Even though top scientists always had an idea that a pandemic would hit the world at some point in the future, none predicted it would be in 2020.

The Covid-19 pandemic completely decimated the sporting calendar that is only just slowly limping back to normalcy.

Will spectators return to sports in 2021 after their eerie absence in that bizarre 2020 season?

The Bible tells us that no one knows the day and the time of Jesus’s second coming.

What I am certain is spectators will be back, and at full cry. Already some leagues in Europe, of course with the guidance of their authorities, have started allowing limited attendance to their matches.

Here in Kenya we have in fact observed capacity turn-out at village tournaments while our neighbours in Tanzania have been attending sporting events throughout the year, Covid-19 notwithstanding.

As far as action on the pitch is concerned Kenya is clearly headed for another bout of international football starvation.

The federation strangely declined to forward a Kenyan representation to the Caf Confederation Cup while the country’s participation in the Caf Champions League is about to come to a humiliating end in the first round.

Kenya’s Gor Mahia were walloped 6-0 by Algeria’s CR Belouizdad in Algiers in their first round, first leg match on Boxing Day. The chances of the record national champions overturning this loss in Nairobi next Wednesday are as high as finding an incorruptible Kenyan politician.

Harambee Stars are on the threshold of confirming their status as one of the teams that will not participate in the Africa Cup of Nations finals.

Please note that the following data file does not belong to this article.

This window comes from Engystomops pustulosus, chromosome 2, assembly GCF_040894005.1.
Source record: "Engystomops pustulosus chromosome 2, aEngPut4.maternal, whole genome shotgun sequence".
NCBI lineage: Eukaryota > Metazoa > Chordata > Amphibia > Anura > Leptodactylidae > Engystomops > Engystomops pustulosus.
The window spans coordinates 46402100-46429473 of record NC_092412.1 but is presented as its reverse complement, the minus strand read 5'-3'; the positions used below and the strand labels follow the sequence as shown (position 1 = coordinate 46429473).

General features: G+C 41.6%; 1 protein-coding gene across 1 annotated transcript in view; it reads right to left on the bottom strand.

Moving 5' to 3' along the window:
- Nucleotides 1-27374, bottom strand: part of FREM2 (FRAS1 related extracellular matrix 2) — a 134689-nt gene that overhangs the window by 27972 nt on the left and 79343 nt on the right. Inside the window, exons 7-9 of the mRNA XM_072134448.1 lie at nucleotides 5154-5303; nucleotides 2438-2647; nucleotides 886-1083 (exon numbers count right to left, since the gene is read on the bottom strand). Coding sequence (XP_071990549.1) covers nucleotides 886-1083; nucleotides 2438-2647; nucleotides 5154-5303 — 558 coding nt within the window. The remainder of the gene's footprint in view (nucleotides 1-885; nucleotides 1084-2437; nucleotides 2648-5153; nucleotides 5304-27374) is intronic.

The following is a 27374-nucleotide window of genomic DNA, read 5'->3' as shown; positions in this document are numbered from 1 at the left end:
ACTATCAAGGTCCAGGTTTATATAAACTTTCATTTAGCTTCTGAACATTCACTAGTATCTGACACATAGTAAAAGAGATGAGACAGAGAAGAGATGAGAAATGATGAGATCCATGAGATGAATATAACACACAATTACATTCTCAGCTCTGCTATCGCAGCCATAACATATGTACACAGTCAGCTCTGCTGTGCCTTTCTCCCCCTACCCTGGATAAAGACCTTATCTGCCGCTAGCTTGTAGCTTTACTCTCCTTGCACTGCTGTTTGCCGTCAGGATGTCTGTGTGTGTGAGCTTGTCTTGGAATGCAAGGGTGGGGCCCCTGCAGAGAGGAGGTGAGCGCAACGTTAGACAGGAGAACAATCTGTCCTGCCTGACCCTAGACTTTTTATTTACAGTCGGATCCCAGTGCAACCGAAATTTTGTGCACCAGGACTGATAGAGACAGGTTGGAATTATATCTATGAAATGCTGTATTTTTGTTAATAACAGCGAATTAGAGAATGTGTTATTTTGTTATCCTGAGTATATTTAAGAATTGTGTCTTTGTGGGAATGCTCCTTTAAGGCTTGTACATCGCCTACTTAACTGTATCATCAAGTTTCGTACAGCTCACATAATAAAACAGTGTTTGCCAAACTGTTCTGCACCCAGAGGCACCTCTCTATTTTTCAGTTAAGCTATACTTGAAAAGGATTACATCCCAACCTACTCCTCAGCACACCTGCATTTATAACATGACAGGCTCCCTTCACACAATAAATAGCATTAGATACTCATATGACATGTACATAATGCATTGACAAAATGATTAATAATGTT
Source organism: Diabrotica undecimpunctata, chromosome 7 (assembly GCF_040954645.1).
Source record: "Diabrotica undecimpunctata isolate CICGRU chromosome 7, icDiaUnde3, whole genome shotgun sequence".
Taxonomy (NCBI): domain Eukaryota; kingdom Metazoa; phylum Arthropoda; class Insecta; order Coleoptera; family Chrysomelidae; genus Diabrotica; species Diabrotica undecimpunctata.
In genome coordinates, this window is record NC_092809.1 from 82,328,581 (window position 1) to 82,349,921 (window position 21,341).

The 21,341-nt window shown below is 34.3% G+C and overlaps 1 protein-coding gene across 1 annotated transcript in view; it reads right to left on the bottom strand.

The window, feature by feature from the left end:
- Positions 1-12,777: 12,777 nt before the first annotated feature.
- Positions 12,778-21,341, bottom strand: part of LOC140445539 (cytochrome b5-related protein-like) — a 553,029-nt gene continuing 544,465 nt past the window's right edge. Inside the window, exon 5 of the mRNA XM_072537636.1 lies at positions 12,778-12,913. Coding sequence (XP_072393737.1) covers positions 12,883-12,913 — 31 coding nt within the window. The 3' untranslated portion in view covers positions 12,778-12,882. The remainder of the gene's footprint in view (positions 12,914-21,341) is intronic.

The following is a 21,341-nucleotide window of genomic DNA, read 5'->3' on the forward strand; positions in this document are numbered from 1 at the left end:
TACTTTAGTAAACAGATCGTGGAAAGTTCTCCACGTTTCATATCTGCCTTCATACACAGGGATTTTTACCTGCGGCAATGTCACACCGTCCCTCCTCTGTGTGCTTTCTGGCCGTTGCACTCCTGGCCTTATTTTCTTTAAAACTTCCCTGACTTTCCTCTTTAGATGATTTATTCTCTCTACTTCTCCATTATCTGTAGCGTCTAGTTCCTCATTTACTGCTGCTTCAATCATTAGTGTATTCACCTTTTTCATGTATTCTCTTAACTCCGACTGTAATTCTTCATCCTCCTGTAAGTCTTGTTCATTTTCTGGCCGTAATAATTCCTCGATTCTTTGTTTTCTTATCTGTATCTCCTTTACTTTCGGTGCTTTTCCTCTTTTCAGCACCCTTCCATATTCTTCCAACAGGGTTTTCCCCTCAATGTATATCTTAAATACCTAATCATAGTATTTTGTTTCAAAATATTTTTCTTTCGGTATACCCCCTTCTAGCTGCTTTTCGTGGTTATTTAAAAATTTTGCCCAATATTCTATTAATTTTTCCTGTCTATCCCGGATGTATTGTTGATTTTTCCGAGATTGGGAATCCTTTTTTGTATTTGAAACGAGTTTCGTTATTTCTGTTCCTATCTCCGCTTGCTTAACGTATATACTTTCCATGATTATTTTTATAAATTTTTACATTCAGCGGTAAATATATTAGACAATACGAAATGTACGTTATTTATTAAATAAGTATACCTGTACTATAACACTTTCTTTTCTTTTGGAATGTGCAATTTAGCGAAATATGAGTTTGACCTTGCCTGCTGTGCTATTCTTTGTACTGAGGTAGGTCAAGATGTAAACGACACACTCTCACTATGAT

Just how Kenya can fail to secure a top two position in a tame pool that also contains Egypt, Togo and Comoros, is a mystery I leave to opinionated football bloggers to blow and bluster about.

But there will be plenty of action off the pitch courtesy of the bungling Football Kenya Federation. For starters, the intransigent federation has a Fifa deadline of February 9 to pay former Harambee Stars coach Adel Amrouche Sh113 or risk Kenya being kicked out of the 2022 World Cup qualifiers.

The federation is also embroiled in a spurt with some Premier League clubs over a controversial league broadcast deal with StarTimes TV.

Already the federation has ignored a Sports Dispute Tribunal directive to reinstate Mathare United and Zoo to the top tier league after it ejected the two clubs for failing to officially endorse the deal.

Clubs want to fight for their place in the league on the playing field but will seek recourse elsewhere if their rights are trampled in such a brazen way.

In other words, the Kenyan Premiership season promises to be another must-watch series with football standards the poorer for it.

I hope rugby, boxing, martial arts and all other sports categorized as high risk will return in the country next year. If these sports got the go-ahead to resume in other parts of the world, there is no plausible reason why the Kenyan authorities cannot restart them here. The players have waited long enough.

Every Kenyan will surely be eagerly waiting to see the return of the WRC Safari Rally in June after a 19-year hiatus. This should have happened last year but blame the postponement on the virus.

Same case with the World Under-20 Athletics Championships that was to have been hosted by Nairobi in March only to be pushed back to August next year.

But the two biggest rescheduled international competitions are the quadrennial Olympic Games and European football championships.

The Tokyo Games next year will still be called the 2020 Olympics. With Covid-19 lingering it will be interesting to see how organisers manage the 11,000 athletes from 206 countries, 5,000 officials and coaches, 20,000 media representatives and 60,000 volunteers in Tokyo. It will be like no other.

I will be anxiously waiting to see if the great Eliud Kipchoge will retain his Olympic marathon title, a feat only achieved by two runners thus far — Ethiopia’s Abebe Bikila (1960, 1964) and East Germany’s Waldemar Cierpinski (1976, 1980).